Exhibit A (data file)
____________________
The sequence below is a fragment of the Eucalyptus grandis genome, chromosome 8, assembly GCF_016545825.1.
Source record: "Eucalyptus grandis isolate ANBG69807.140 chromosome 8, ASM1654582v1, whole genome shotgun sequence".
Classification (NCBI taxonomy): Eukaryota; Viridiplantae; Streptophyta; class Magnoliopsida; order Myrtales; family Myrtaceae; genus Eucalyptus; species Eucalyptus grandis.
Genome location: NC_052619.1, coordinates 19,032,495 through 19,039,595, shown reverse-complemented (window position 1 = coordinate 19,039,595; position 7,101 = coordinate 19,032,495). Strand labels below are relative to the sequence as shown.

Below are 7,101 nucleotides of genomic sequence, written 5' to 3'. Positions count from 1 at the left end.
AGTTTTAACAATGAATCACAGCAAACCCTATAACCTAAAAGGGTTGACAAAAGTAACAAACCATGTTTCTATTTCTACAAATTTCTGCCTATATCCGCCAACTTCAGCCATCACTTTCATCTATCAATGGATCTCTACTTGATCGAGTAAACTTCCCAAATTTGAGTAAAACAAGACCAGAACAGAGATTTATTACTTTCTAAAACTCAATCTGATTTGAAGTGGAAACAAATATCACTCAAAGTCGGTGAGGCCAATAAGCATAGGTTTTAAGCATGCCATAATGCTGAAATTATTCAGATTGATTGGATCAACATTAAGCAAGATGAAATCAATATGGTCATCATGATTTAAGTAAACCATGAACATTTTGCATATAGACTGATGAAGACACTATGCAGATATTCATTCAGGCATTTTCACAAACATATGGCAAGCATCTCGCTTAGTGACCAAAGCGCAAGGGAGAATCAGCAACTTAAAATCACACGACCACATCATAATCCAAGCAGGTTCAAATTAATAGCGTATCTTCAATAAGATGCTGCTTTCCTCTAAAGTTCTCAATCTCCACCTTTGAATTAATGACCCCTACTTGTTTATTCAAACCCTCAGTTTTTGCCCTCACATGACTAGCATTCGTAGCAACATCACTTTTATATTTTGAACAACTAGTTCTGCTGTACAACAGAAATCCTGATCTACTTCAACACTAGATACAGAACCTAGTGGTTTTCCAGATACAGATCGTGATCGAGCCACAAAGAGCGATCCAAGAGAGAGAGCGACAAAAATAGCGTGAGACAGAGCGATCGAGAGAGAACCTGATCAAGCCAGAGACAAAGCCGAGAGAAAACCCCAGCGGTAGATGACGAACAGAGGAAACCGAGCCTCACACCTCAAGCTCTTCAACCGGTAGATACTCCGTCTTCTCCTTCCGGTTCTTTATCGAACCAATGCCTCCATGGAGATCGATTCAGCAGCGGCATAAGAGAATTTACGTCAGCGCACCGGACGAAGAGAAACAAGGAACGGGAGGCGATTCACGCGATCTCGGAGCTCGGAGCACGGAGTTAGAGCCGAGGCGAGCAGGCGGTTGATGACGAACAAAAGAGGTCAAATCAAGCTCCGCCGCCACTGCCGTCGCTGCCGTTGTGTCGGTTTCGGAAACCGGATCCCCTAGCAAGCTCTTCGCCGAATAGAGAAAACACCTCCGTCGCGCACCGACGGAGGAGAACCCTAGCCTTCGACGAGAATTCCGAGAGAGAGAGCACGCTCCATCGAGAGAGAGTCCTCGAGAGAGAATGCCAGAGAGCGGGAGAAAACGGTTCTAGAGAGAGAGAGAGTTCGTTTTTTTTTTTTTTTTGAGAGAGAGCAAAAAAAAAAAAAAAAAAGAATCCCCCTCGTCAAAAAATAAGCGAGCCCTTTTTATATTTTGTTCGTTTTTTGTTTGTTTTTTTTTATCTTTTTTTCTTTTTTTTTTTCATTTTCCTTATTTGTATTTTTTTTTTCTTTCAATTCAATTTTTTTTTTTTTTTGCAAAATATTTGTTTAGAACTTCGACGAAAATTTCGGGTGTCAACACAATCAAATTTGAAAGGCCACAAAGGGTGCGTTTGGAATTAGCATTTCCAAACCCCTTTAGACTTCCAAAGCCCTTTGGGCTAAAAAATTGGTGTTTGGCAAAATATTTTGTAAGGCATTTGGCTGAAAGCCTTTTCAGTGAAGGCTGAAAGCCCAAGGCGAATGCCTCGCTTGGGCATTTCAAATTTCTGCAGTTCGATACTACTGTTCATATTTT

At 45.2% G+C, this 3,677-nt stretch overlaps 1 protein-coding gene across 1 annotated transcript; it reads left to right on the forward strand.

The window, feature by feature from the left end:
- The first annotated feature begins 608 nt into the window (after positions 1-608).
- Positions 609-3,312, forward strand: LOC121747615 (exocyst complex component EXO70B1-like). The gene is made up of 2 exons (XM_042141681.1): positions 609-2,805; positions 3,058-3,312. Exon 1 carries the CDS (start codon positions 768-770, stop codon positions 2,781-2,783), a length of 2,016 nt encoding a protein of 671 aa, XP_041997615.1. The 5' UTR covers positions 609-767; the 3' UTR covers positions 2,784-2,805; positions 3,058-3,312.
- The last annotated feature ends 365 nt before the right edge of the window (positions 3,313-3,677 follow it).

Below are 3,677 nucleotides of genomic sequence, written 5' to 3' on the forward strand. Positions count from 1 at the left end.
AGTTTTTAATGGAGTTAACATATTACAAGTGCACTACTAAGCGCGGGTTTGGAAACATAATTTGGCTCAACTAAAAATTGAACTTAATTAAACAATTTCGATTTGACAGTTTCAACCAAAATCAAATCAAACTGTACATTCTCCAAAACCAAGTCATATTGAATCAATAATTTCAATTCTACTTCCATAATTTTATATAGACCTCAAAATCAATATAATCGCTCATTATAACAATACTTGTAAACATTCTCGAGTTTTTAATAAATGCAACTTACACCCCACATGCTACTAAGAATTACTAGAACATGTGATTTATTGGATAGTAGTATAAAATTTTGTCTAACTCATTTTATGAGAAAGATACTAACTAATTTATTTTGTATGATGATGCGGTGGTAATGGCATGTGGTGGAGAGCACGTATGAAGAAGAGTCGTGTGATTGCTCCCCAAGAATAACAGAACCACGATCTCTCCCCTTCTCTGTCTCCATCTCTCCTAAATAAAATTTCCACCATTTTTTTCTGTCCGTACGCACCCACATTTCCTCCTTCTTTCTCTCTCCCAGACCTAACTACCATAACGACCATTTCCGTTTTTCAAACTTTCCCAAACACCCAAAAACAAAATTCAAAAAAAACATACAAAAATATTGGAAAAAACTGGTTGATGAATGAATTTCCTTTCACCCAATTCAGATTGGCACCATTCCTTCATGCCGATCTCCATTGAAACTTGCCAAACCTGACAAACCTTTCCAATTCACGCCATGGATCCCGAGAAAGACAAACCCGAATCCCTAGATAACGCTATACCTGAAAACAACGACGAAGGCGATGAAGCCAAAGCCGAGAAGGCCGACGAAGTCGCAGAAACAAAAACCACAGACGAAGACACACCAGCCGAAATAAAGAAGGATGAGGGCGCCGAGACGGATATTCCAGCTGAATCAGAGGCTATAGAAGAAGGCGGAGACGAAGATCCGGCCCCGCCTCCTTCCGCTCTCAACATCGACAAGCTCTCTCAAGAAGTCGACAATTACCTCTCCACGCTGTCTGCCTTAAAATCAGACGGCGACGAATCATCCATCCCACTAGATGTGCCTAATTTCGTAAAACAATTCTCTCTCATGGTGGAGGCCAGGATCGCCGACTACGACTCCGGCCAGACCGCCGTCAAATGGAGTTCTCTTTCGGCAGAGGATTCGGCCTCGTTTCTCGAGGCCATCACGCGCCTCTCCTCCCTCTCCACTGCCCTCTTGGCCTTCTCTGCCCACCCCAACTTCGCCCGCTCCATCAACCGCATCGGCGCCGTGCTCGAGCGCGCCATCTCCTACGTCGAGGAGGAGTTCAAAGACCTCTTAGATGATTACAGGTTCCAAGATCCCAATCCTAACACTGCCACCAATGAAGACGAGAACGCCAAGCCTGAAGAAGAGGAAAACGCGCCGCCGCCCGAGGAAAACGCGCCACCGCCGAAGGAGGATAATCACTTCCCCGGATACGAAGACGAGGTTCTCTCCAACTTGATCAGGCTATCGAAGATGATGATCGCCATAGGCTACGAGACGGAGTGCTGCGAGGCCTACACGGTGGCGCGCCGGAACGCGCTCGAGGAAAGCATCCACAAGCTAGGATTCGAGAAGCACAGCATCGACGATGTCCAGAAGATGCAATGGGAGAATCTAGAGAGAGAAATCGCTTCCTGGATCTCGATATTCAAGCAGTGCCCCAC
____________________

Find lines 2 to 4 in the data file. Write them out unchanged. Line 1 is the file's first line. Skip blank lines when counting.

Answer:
Source record: "Eucalyptus grandis isolate ANBG69807.140 chromosome 8, ASM1654582v1, whole genome shotgun sequence".
Classification (NCBI taxonomy): Eukaryota; Viridiplantae; Streptophyta; class Magnoliopsida; order Myrtales; family Myrtaceae; genus Eucalyptus; species Eucalyptus grandis.
Genome location: NC_052619.1, coordinates 19,032,495 through 19,039,595, shown reverse-complemented (window position 1 = coordinate 19,039,595; position 7,101 = coordinate 19,032,495). Strand labels below are relative to the sequence as shown.